As indicated by step F (392), in the depicted example the mobile computing device 372 switches to the access point 376 (Access Point B) based on the comparison of the estimated packet loss rate with the threshold packet loss rate value. In the present example, as the expected packet loss for Access Point B is determined to be under the particular threshold, the mobile computing device 372 can switch from using Access Point A (e.g., a 3G or 4G network cell tower) to using Access Point B (e.g., the coffee shop's WiFi access point). The mobile computing device 372, for example, may automatically switch access points and/or networks, or may prompt the user before potentially switching.

The use and measurement of different indicators of packet loss for wireless access points that are depicted in FIGS. 3A-C and described with regard to the mobile computing devices 302, 342, and 372 can be combined, as indicated above. For example, received signal strength (described above with regard to FIG. 3A) and location information (described above with regard to FIG. 3B) can be used in combination to determine an estimated rate of packet loss for a wireless access point. In another example, received signal strength (described above with regard to FIG. 3A) and time information (described above with regard to FIG. 3C) can be used in combination to determine an estimated rate of packet loss for a wireless access point. In another example, location information (described above with regard to FIG. 3B) and time information (described above with regard to FIG. 3C) can be used in combination to determine an estimated rate of packet loss for a wireless access point. In another example, received signal strength (described above with regard to FIG. 3A), location information (described above with regard to FIG. 3B), and time information (described above with regard to FIG. 3C) can be used in combination to determine an estimated rate of packet loss for a wireless access point. Other appropriate indicators of packet loss may also be used alone or in combination with the indicators of packet loss rate described above with regard to FIGS. 3A-C.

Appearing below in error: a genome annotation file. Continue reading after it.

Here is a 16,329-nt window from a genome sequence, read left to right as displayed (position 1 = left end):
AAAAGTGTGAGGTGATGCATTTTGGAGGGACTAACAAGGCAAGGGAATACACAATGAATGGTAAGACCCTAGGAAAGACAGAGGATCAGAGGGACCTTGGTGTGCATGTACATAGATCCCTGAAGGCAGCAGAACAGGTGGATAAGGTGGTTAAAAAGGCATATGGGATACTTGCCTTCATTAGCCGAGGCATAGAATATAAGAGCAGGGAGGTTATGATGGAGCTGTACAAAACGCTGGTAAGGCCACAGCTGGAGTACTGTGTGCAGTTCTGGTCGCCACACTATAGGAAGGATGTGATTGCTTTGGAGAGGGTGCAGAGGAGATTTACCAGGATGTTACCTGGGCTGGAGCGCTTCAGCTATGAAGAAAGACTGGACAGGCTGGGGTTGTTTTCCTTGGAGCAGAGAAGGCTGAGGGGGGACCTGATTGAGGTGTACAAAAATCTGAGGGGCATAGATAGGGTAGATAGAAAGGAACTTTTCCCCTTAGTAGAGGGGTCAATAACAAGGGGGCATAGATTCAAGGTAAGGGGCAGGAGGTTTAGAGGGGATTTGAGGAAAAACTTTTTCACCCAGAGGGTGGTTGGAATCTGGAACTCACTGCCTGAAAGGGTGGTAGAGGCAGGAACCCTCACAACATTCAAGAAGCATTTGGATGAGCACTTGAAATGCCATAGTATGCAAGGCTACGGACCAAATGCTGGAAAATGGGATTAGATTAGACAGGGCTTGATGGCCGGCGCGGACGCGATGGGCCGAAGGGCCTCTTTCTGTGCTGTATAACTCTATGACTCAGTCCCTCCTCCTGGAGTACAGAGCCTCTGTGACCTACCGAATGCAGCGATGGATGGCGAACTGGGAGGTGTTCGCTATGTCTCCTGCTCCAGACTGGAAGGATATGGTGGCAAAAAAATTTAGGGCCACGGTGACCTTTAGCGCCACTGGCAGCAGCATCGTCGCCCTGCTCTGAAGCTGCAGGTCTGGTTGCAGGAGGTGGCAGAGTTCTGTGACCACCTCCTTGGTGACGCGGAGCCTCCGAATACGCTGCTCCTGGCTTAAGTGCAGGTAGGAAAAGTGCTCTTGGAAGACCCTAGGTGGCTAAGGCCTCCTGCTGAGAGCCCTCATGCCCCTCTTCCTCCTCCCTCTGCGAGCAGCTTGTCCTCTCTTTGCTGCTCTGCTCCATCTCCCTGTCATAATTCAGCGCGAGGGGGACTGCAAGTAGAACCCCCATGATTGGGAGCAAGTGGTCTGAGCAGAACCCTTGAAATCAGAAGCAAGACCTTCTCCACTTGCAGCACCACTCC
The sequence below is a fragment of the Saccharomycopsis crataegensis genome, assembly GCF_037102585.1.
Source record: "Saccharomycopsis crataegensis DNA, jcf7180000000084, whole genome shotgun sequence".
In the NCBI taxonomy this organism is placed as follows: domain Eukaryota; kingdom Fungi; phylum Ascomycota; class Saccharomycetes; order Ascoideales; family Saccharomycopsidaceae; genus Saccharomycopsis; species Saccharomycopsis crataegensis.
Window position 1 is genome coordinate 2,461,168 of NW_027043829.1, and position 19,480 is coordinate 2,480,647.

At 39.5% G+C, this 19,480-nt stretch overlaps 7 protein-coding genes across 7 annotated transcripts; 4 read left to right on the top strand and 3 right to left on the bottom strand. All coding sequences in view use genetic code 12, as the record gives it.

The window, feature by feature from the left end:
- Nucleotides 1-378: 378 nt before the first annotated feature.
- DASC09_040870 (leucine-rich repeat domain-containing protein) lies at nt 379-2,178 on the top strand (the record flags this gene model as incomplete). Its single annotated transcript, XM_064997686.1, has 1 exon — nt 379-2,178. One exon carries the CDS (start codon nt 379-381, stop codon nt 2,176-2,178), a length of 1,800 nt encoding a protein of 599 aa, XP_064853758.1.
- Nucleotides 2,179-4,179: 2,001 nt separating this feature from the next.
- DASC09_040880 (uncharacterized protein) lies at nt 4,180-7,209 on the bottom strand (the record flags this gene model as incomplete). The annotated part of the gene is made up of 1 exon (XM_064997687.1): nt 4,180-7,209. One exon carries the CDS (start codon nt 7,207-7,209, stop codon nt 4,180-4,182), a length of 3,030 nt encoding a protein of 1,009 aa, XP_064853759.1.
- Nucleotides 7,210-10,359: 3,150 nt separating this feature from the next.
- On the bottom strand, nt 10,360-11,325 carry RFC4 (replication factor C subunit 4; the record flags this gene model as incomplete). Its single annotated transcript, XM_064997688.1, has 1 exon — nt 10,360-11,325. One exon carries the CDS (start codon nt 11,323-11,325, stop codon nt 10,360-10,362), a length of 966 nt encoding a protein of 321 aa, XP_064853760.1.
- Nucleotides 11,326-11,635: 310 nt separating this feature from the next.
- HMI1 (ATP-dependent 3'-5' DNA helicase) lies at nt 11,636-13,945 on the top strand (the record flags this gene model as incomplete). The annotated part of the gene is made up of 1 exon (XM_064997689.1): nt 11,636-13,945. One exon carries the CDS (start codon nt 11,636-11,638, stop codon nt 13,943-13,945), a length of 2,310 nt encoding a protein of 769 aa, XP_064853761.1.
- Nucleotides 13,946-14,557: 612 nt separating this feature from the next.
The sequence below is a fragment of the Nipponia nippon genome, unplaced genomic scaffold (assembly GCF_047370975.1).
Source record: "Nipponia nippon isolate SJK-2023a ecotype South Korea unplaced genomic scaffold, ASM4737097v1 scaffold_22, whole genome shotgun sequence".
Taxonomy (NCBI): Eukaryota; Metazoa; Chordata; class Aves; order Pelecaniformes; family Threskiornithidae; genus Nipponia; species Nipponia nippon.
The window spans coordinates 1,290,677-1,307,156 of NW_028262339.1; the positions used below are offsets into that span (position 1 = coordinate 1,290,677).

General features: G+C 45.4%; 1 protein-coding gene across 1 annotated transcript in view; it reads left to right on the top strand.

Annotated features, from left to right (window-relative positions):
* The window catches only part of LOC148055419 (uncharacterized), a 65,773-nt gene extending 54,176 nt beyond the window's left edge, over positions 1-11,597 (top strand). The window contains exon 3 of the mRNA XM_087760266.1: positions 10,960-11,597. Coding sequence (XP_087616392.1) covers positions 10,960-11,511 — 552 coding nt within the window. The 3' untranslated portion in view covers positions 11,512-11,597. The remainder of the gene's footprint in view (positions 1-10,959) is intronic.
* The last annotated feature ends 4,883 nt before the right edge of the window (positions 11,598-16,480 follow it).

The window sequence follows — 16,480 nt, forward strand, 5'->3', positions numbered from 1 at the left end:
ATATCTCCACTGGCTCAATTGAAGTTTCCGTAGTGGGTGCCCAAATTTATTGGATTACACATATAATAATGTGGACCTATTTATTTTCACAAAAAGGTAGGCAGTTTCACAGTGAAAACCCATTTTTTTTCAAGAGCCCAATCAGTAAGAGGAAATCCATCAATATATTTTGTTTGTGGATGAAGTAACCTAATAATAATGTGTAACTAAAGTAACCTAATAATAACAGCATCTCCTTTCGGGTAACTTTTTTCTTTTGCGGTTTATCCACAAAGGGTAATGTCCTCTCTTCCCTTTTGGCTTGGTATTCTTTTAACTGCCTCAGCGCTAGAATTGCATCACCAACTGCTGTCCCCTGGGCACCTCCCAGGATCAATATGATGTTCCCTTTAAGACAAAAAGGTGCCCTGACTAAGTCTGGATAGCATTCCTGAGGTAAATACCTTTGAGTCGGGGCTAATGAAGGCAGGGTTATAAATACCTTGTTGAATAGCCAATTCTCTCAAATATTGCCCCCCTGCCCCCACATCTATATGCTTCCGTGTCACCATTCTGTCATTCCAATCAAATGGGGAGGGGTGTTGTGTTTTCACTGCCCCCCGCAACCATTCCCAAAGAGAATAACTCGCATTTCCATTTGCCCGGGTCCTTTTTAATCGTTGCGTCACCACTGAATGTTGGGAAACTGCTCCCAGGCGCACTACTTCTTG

FIG. 4 depicts a conceptual diagram of an example system 400 for adjusting connection metrics used to determine whether and when to switch a mobile computing device between wireless access points. Similar to the example systems 300 (shown in FIG. 3A), 340 (shown in FIG. 3B), and 370 (shown in FIG. 3C), the example system 400 includes a mobile computing device 402 (similar to the mobile computing devices 302, 342, and 372), which can be employed by a user to send and receive data over various types of wireless networks. In the depicted example system 400, the mobile computing device 402 may move in and out of range of (and may communicate with) an access point 404 (“Access Point A”, similar to access points 304, 344, and 374) and an access point 406 (“Access Point B”, similar to access points 306, 346, and 376). Access Points A and B, for example, may each be associated with the same network, or may each be associated with different networks.